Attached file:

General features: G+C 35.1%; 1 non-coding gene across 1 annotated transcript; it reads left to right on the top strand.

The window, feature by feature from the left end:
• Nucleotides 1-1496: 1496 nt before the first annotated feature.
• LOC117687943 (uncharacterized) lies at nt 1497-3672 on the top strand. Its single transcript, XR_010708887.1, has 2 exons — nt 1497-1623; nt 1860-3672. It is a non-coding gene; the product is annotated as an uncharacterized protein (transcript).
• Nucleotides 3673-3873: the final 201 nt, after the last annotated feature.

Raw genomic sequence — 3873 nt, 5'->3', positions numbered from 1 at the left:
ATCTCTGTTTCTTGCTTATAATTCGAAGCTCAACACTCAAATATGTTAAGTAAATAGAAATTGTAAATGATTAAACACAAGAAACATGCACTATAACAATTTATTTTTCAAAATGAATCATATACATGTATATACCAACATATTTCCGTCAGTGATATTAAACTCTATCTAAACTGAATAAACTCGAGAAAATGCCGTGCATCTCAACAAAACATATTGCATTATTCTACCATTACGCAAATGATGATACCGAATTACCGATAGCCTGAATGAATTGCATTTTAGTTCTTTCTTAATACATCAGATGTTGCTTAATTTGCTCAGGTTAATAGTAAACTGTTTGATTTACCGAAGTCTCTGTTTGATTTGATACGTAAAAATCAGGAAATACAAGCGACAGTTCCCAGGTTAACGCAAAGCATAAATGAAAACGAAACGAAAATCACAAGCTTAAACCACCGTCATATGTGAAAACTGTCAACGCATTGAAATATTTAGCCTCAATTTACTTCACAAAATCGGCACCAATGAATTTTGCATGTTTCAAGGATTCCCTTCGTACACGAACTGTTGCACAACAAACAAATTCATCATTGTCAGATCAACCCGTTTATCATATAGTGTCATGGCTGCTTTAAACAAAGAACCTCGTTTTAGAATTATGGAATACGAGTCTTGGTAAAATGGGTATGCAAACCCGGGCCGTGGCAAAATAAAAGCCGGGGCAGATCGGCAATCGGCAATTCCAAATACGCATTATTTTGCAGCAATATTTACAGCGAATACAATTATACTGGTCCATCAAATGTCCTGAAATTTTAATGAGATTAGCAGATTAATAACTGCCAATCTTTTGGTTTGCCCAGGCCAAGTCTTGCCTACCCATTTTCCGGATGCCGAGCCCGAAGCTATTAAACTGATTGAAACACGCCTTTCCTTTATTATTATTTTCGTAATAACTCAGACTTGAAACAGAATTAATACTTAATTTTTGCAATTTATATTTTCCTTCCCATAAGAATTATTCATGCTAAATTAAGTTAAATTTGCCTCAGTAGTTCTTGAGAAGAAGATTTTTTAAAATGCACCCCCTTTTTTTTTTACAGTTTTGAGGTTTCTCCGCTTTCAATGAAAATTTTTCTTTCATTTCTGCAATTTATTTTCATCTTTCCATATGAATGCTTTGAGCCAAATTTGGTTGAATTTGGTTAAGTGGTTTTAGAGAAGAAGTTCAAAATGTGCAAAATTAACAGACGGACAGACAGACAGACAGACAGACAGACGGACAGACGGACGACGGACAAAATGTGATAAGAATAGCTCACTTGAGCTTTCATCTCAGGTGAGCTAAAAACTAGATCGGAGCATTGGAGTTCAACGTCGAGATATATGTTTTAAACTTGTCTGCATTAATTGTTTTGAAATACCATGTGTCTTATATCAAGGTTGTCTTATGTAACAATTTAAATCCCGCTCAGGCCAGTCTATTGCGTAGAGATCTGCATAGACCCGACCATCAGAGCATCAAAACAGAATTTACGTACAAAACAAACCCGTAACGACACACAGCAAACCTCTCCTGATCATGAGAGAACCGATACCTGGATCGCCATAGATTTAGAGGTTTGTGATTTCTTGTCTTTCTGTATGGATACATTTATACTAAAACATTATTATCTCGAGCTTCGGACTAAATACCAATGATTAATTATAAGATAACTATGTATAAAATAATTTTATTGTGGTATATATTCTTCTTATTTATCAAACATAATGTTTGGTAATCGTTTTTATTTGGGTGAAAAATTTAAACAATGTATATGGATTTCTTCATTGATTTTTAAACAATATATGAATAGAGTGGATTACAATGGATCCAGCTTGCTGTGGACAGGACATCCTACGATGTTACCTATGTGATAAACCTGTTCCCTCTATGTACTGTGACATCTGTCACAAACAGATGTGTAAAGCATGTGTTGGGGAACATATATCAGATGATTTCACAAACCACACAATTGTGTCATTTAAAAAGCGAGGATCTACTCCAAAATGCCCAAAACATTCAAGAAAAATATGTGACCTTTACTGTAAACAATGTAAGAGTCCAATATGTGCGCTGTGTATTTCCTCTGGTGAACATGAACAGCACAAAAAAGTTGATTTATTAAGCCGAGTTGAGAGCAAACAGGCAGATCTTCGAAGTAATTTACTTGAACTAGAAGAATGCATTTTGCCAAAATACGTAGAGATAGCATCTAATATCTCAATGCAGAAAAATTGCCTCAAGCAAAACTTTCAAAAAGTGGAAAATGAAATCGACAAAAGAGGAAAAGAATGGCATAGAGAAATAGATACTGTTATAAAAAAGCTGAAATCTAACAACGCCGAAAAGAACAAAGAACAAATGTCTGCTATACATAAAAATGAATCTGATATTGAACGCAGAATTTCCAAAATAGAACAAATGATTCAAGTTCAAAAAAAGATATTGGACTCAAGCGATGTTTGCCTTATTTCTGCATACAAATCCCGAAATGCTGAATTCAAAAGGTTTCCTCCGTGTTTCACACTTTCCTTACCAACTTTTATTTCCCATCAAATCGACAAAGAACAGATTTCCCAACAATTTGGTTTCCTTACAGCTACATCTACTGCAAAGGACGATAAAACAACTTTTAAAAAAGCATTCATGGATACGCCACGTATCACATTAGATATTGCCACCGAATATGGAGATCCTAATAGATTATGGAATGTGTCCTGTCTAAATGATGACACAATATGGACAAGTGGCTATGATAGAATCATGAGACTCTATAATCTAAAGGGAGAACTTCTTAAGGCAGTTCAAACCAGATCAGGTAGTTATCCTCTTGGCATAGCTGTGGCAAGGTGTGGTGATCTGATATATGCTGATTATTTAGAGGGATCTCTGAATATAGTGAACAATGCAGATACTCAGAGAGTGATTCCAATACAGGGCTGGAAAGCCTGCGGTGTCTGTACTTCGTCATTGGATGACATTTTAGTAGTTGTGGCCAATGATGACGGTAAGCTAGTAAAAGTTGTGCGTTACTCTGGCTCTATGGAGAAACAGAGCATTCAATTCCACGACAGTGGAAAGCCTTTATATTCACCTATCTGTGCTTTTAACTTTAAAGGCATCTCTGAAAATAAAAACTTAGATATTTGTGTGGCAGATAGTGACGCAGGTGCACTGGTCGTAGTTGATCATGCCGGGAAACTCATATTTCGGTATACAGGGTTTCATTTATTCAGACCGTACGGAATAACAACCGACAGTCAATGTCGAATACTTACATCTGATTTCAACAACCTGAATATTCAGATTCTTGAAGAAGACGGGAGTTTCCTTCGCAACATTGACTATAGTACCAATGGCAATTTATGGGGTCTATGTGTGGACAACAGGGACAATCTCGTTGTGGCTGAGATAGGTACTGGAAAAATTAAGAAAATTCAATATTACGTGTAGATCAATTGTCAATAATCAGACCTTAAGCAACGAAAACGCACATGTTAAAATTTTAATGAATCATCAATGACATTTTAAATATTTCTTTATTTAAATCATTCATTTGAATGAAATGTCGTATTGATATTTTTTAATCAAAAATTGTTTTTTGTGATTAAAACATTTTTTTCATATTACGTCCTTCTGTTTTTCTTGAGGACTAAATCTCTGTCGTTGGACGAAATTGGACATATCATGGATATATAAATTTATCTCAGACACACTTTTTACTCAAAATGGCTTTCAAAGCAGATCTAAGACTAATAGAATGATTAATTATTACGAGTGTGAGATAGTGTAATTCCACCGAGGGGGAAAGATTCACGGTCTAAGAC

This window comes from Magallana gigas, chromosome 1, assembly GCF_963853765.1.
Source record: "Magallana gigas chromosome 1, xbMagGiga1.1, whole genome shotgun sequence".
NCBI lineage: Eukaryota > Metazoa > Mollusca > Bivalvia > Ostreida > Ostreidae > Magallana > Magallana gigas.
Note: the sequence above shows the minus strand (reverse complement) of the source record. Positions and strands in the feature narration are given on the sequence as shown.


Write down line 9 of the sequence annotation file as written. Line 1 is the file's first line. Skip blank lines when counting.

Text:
Source record: "Magallana gigas chromosome 1, xbMagGiga1.1, whole genome shotgun sequence".